“These are often picked up when your horse has their annual vaccination as the vet will listen to their heart,” says Matt. “Murmurs are often due to leaking valves and vary in type and severity. Your vet will be able to advise if your horse is still safe to ride.”
KEEPING our veterans in good physical condition plays a big role in their longevity.
“In an ideal world, a veteran horse would have been well looked after and had regular physio treatments throughout its life,” says veterinary physiotherapist Hayley Marsh. “The best chance you can give a veteran is to be on top of all the physical issues as soon as they arise through regular physio sessions.”
When it comes to daily maintenance, Hayley suggests longer warm-ups as well as longer cool-downs, and the use of blankets to help warm up muscles.
“Know your horse and when he feels stiff,” she says. “If he feels stiff, don’t ask anything of him until he’s loosened up. Make sure he has more breaks during a session; his recovery rate might not be as good as when he was younger.”
When treating, Hayley spends longer warming older horses up and is more conscious of the range of movements she puts them through.
“I’ll be looking at making sure the muscles are still functional, supple and flexible and I give the owners low level exercises to increase the muscle the horse is carrying,” she explains. “If a horse isn’t well muscled, it puts more strain on the joints which could increase the rate of arthritis setting in. I’d also be careful about a veteran horse’s weight; you don’t want them carrying extra weight on their joints.
“All horses should work over their backs properly and have a strong core, too,” says Hayley. “I advise carrot stretches, polework, long and low work and backing up to build and maintain the core.”
ENSURING our veterans are getting what they need from their diet is essential,
as independent equine nutritionist Donna Case explains.
“When feeding the harder-working veteran, their diet should provide an appropriate level of energy – calories – to help maintain an ideal body condition score [BCS],” she says. “They also require quality protein to support muscle repair and development as well as a balanced level of vitamins and minerals.”
Many horses will drop weight during the colder months, but if you notice a sudden loss of condition, an increase in forage or higher calorie hard feed may be required.
“Speak to your vet in the first instance to rule out possible underlying health factors,” says Donna. “Consider your horse’s clinical history, too, as this will have a massive bearing on suitable diets. A history of EMS [equine metabolic syndrome], PPID [equine Cushing’s disease], laminitis or ulcers will all have an effect on feed that is suitable. Speak to your own vet or a nutritionist to discuss a suitable diet.”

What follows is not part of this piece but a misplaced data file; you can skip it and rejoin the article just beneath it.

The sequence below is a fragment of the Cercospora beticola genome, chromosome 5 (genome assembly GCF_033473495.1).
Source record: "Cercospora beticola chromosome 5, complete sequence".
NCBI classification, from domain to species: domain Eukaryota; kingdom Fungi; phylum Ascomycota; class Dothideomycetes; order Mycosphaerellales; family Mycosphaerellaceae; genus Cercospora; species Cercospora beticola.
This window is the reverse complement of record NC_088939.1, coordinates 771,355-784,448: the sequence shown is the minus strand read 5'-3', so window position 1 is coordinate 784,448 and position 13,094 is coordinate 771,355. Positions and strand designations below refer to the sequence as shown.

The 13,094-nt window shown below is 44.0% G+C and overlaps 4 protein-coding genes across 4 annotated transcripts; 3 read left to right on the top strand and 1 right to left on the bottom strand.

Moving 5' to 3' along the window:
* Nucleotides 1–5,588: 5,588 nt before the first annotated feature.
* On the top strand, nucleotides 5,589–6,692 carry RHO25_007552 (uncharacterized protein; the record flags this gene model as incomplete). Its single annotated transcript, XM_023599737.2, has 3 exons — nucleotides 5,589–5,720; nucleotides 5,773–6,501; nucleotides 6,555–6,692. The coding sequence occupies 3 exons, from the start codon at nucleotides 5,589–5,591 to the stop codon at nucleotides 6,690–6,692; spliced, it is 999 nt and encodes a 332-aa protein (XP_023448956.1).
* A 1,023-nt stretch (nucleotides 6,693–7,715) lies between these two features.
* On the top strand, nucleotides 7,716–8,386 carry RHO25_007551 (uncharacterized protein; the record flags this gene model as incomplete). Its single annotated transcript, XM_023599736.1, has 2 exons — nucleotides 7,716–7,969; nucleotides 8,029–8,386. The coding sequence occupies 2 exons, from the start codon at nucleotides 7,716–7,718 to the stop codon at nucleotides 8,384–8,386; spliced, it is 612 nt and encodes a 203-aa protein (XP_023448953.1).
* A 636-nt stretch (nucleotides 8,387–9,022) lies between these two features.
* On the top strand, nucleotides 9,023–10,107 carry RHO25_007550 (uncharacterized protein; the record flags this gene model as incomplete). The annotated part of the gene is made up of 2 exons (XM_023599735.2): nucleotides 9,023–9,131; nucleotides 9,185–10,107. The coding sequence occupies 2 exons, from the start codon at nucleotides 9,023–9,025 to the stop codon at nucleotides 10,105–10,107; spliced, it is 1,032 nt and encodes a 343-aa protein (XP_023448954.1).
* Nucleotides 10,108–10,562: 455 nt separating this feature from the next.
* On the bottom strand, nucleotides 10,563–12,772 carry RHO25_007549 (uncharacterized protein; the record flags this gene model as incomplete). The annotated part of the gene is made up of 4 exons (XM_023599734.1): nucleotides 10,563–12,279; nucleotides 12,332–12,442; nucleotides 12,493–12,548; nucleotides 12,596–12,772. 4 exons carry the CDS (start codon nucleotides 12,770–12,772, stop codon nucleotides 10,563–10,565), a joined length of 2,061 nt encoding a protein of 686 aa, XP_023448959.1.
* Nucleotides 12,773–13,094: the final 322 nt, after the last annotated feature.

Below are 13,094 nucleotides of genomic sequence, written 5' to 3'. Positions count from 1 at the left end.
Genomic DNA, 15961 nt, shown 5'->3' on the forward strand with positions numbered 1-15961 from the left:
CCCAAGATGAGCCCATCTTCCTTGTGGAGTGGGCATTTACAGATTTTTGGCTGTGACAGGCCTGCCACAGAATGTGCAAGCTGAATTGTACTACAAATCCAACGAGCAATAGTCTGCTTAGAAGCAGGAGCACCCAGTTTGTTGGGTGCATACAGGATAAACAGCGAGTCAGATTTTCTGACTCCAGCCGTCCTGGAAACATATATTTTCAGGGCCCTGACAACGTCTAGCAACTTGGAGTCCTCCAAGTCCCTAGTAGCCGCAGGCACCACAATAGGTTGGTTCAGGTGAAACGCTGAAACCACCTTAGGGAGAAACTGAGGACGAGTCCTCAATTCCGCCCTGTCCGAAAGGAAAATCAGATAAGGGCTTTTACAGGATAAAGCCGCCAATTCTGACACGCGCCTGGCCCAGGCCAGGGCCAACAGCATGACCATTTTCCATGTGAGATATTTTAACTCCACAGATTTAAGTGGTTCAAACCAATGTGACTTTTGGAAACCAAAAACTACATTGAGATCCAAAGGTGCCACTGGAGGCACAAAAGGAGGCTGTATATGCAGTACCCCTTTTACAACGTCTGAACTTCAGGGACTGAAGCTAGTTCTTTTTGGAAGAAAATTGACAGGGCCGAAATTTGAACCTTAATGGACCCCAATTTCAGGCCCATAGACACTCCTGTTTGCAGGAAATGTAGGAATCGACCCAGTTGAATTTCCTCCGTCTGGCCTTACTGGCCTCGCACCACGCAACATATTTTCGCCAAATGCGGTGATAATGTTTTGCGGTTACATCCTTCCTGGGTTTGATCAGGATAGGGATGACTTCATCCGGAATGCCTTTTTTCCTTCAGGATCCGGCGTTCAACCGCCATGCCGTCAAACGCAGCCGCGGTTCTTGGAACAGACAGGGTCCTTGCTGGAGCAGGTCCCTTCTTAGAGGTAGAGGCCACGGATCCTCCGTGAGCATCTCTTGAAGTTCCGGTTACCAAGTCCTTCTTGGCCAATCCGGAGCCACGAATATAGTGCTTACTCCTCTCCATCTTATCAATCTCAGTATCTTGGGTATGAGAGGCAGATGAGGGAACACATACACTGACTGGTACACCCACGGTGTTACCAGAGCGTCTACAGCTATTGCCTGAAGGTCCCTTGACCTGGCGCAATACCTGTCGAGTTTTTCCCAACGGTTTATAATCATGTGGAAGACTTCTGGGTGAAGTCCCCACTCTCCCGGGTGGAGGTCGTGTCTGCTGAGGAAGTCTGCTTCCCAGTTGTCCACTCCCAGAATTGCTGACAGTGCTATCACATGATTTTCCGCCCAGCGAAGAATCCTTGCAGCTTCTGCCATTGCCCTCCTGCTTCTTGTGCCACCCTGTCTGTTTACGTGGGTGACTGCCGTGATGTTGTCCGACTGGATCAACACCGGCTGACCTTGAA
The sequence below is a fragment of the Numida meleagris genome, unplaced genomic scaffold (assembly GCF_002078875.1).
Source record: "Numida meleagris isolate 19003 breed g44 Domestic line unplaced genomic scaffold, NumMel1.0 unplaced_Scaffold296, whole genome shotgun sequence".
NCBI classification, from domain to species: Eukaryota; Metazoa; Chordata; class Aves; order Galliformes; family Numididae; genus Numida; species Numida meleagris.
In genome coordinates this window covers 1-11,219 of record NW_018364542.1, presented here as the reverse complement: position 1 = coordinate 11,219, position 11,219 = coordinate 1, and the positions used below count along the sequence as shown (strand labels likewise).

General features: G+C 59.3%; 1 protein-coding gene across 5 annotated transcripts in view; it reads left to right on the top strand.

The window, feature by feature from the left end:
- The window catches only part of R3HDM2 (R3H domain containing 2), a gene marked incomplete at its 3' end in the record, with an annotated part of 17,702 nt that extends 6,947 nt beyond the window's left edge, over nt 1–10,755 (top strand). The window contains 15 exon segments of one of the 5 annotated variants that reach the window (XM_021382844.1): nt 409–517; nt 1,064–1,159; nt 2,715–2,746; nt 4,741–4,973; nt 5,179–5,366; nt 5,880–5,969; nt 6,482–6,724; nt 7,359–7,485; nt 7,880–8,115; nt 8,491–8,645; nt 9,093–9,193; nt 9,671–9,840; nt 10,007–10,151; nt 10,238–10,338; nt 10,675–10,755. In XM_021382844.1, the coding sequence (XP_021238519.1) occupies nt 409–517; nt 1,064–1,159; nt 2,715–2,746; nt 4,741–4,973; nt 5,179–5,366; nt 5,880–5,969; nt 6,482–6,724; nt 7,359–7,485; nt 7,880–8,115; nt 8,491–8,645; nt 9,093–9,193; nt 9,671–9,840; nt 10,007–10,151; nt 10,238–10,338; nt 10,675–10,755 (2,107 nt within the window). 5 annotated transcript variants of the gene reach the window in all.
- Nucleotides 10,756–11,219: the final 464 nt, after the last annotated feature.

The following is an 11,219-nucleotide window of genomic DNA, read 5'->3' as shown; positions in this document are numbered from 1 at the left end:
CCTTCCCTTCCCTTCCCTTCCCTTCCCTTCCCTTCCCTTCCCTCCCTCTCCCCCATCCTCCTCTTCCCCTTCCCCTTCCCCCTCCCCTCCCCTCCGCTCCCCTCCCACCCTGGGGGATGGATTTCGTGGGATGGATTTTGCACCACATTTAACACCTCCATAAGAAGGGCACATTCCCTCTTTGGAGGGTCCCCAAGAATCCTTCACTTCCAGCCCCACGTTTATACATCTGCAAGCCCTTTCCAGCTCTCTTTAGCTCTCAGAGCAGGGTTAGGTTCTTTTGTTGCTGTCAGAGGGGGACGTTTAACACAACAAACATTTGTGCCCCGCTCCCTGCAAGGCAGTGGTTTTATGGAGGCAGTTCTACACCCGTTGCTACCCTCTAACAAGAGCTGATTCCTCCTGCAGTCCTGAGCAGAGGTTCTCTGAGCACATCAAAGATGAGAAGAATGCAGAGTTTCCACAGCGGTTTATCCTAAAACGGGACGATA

When it comes to supplements for older horses, Donna recommends a high-quality joint supplement and a gut balancer.
“When looking at joint supplements the key ingredients include glucosamine, chondroitin, HA [hyaluronic acid] and MSM [methylsulfonylmethane],” says Donna. “The digestive tract tends to become less efficient with age, so finding a high-quality probiotic and prebiotic gut balancer can help to support a healthy hindgut microbiome.”
“She’s still in work four days a week”
KARLEY HUBBARD owns 25-year-old Irish Draught/thoroughbred event mare Sadlers Symphony (Jazz).
“We bought Jazz in 2008 as my first event horse,” tells Karley. “Although she’s hot-headed, opinionated and hates dressage, she gives you everything cross-country. She’s taken me up the levels, achieving our first British Eventing [BE] point, and numerous top-10 placings, including the Pony Club Eventing Championships and the BE100 under-18 finals.
“Back in February 2017, aged 21, Jazz degloved her right hind down to the cannon bone. Six-months post injury, I was back on board and in June 2018, we were back out eventing, achieving a double clear and third place.
“Although she’s dropped down the levels now and is enjoying a quieter life, Jazz is still in work four days a week. We’ll hack, school, use polework and groundwork and she’s jumped once or twice a month to keep our eye in. I ensure we have long and slow warm-ups and cool-downs, she’s turned out every day for as long as possible and we keep a constant eye on her condition.
“She’s fed Emerald Green Grass-tastic and grass nuts, and in the winter months we add full-fat linseed to maintain condition. She is not on any supplements.
“She has a six-monthly MOT including a physio and dental check, and all being well we’ll be back out eventing this year at 90cm.”
This feature is also available to read in this Thursday’s H&H magazine (22 April, 2021)